Switch branches/tags
Find file Copy path
Fetching contributors…
Cannot retrieve contributors at this time
68 lines (50 sloc) 5.03 KB
title permalink layout subnav
Official Standards
text href
PDF Container and XMP
text href
Invoice Representations
text href
Embedding Standards
text href

The hybrid invoice model presented on this page is a collection of different standards that allow for great flexibility and many different use cases. In short, the outer layer a PDF/A. The A stands for Archive. It ensures maximum compatibility and avoids risky features like encryption and font-linking. PDF/A is also an ISO standard.[4]

The next layer is a XMP (Extensible Metadata Platform) description of the embedded file. XMP is most commonly used in images to save attributes, like author or location. As a metadata format, XMP contains data about other files. For the Factur-X format it contains information on the filename, version and conformance level.

With the technicalities of embedding out of the way, we arrive at the most interesting part: the actual invoice representation. In this area a number of standards have emerged even before it became possible to include them in a PDF along the invoice document. The older of the two main standards is the Universal Business Language (UBL). It was first published in 2004 and one of the 65+ different document types happens to be an invoice. The second format was developed a bit later by the UN's trade facilitation body. Their invoice representation is called Cross Industry Invoice (CII).

With these three layers and their various standards in place, we require one more set of instructions to tell us how to combine them in a compatible way. This is where Factur-x/ZUGFeRD come into play. The first of them was ZUGFeRD. It was published by the German Ministry of Economic Affairs to improve invoicing between the private and public sector. Three years later, in 2017, France published the related Factur-X standard. Luckily these two standards were recently merged and they are fully compatible at version 1.2. There is also an English translation available to foster international adoption.

PDF Container and XMP

PDF/A-3 (ISO 19005-3)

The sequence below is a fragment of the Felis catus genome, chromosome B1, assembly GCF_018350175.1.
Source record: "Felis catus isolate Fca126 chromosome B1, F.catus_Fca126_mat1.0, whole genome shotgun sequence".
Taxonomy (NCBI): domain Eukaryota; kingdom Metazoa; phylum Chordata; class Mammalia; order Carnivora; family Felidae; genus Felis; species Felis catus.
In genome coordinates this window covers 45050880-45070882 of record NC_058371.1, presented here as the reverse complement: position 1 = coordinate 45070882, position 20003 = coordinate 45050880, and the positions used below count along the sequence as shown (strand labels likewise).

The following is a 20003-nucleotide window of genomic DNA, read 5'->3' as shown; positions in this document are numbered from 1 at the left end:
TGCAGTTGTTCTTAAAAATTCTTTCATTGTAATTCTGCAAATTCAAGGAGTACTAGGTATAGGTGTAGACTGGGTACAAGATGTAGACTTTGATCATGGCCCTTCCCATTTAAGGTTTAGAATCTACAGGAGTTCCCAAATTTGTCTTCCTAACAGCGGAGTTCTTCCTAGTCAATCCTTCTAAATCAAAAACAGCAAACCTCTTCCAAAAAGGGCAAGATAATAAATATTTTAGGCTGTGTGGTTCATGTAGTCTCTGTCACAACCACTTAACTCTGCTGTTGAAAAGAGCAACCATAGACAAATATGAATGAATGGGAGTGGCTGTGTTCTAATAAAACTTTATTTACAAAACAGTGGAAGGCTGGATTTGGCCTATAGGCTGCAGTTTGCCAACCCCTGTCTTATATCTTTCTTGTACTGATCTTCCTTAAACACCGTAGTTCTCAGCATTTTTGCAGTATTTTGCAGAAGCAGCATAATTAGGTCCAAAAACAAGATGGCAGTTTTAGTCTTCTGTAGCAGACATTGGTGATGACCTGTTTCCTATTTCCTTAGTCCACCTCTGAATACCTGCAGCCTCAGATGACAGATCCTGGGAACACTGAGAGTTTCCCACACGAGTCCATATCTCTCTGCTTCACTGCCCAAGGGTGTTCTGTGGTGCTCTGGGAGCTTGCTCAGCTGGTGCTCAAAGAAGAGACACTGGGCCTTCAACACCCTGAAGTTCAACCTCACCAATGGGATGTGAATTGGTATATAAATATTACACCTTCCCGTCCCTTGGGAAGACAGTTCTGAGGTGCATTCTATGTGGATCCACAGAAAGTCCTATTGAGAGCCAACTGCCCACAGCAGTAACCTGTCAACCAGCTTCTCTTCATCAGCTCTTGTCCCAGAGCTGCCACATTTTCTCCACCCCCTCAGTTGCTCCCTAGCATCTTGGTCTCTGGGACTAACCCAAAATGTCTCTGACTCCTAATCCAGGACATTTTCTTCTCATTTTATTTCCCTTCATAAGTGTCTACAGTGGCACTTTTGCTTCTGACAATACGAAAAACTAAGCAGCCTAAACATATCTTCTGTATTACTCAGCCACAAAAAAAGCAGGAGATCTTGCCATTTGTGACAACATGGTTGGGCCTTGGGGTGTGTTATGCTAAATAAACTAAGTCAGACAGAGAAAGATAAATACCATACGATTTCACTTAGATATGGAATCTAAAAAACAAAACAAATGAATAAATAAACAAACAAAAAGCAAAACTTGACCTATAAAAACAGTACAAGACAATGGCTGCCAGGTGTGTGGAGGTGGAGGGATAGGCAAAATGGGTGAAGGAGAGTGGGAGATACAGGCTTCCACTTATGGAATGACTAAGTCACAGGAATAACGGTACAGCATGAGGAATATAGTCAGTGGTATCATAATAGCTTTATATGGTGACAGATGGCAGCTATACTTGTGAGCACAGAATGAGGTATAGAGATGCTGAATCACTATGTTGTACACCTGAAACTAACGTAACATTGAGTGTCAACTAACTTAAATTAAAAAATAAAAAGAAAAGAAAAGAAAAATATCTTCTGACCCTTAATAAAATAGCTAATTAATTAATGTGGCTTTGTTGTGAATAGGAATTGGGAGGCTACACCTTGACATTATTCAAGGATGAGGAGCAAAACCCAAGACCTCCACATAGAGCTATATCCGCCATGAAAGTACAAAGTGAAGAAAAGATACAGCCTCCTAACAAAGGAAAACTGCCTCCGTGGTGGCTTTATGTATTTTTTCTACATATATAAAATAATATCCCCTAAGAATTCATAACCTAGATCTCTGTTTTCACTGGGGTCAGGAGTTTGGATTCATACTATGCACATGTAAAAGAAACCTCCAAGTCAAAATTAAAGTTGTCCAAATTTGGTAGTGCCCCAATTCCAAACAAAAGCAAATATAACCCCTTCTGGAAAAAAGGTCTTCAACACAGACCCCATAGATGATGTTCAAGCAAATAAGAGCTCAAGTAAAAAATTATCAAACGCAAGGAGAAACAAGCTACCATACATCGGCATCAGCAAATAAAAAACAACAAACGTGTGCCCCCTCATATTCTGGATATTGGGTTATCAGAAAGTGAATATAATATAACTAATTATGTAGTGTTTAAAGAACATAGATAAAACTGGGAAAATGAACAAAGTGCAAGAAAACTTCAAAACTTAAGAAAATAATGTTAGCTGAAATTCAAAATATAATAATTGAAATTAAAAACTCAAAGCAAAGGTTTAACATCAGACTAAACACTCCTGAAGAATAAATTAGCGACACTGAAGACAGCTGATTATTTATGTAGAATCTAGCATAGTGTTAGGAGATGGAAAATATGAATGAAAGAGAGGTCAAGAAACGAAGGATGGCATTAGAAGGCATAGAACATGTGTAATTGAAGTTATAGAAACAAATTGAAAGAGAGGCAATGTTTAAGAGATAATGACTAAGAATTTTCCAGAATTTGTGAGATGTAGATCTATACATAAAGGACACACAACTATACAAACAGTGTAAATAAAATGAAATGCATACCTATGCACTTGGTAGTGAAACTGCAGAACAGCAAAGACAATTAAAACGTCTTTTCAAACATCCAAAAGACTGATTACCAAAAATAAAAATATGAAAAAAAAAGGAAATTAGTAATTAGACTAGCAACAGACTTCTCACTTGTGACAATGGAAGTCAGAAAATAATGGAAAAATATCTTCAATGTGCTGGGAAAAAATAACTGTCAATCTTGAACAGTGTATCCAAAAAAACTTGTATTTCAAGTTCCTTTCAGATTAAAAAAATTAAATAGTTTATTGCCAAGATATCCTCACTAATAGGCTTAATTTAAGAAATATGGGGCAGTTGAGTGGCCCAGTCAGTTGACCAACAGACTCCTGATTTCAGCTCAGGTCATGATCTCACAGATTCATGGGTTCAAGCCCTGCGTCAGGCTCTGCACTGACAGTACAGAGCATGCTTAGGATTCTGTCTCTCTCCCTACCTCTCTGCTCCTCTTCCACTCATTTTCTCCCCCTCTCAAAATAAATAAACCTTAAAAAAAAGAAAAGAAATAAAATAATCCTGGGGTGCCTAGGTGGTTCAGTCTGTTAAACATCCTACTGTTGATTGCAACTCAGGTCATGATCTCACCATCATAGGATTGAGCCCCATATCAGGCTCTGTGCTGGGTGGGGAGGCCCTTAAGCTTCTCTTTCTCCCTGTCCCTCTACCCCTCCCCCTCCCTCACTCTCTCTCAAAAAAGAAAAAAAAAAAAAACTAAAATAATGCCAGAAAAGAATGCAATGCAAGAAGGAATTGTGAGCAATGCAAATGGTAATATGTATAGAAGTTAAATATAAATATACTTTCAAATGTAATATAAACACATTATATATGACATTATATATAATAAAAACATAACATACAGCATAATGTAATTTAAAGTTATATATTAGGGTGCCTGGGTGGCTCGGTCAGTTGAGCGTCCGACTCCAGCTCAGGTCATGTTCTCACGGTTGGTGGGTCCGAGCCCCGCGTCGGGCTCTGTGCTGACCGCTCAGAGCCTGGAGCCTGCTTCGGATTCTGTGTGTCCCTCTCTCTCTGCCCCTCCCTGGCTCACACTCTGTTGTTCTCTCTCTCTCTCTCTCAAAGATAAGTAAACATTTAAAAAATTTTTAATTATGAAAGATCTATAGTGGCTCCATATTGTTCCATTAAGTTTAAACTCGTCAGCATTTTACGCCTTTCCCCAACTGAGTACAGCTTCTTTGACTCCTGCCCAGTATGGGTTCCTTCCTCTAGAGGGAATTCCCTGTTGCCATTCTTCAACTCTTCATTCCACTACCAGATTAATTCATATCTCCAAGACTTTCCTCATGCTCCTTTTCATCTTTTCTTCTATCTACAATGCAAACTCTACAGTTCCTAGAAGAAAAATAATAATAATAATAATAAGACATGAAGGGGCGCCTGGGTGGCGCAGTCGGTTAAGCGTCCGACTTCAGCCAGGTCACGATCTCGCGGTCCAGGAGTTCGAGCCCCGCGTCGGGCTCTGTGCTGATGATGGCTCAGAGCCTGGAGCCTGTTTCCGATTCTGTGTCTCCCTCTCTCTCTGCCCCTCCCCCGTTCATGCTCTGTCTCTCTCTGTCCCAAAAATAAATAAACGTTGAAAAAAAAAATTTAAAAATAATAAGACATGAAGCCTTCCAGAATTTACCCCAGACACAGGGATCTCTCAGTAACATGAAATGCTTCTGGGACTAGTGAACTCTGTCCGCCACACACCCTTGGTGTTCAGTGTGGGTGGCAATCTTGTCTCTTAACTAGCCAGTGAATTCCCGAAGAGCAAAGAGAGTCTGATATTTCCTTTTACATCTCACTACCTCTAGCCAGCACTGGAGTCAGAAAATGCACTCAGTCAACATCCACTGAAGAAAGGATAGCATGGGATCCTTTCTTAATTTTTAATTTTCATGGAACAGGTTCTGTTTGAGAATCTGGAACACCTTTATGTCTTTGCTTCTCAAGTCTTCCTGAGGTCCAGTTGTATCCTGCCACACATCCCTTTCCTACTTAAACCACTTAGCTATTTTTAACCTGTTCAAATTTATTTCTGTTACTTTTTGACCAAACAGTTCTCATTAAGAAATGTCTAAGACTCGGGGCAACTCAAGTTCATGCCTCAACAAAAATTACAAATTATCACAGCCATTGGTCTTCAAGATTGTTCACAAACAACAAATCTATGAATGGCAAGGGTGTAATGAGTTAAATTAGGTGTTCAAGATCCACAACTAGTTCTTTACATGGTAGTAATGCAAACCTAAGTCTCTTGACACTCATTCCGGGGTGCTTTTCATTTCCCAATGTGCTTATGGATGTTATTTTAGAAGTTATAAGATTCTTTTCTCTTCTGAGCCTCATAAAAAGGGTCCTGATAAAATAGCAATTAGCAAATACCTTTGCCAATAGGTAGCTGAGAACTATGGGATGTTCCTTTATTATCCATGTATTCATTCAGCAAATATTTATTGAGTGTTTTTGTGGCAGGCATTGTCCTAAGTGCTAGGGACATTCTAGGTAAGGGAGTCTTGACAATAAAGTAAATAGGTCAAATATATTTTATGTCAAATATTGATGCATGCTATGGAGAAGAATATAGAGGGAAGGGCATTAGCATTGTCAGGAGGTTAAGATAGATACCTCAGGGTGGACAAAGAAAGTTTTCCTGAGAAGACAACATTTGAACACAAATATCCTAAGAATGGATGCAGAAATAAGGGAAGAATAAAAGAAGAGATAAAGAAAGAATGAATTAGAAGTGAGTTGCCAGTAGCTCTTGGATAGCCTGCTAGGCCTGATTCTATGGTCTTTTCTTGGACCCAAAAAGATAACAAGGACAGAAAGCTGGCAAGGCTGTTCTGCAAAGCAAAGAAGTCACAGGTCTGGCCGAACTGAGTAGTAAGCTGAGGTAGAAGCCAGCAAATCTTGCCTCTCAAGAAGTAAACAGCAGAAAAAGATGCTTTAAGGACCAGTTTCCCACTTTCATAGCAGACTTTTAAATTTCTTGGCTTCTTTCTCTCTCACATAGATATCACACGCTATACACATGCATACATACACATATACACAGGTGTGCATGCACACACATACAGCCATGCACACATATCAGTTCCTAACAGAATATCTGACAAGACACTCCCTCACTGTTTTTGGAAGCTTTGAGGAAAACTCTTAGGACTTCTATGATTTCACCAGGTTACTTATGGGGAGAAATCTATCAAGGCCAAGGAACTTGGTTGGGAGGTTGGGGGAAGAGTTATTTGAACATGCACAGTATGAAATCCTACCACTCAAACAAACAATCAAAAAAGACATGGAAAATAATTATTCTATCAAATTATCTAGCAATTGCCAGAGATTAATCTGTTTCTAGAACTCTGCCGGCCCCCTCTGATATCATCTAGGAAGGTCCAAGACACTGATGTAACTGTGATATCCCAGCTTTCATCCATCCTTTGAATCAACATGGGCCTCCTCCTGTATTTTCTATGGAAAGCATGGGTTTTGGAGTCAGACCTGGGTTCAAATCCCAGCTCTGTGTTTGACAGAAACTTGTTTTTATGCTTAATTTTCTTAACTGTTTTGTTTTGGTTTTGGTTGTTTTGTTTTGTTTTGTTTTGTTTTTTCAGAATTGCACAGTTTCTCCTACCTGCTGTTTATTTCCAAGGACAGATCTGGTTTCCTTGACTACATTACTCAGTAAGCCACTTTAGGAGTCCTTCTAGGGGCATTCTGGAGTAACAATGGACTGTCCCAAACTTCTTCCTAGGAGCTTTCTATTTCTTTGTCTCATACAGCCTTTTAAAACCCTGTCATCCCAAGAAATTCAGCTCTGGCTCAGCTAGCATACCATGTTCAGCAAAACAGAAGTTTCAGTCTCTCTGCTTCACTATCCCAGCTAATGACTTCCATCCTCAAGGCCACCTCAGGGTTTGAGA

This section deals with the outmost part of the hybrid invoice – the PDF container. To refer to a PDF file as container may be unusual, but seems appropriate here. The Portable Document Format (PDF) format was initially developed by Adobe to present documents including formatting independent of the application and operating system in use. It supports the embedding of images (e.g. a company logo), fonts and other arbitrary files.[5]

The creators of the hybrid invoice standard took advantage of PDF's flexibility to embed a structured representation of the invoice content in the PDF file itself.

XMP Metadata

Like PDF, XMP was also developed by Adobe to add metadata to media files. The format was later standardized as ISO 16684-1:2012. XMP is based on W3C's RDF standard for the representation of relationships and things.[6]

Invoice representation

The structured representation of an invoice is the real core of a hybrid invoice. Naturally it is tightly coupled with the associated transaction. There are a number of different standards in this field, UBL and CII being the most popular ones. All of them allow for a degree of flexibility to fully represent all relevant details of the transaction. It's also possible to add extensions.

Universal Business Language (UBL) by OASIS (ISO/IEC 19845)

OASIS is a non-profit organisation involved with structured information standards.[7] One of their projects is UBL, a collection of business documents represented in XML format. [to expand]

CII (Cross Industry Invoice) by UN/CEFACT

EN16931: EU standard of a generic data model with representation in both CII and UBL.

Embedding standards

Embedding standards combine all of the above standards to create a hybrid invoice and make sure all applications can correctly interpret the file.

To date there are two main standards for this. Luckily they were recently merged and going forward only Factur-X needs to be supported.


  • 1.0: First attempt to standardize
  • based on »Core Cross Industry Invoice« (CII) developed by UN/CEFACT[1]
  • PDF must conform to PDF/A-3 standard (ISO 19005-3)
  • PDF XMP document metadata must include four entries
  • Dedicated ZUGFeRD validators are also available, e.g. at
  • Factur-X is the same standard than ZuGFERD 2.0

Factur-x/Zugferd 2.0

Latest 2017 release, supports various flavors of CII and will suppport UBL.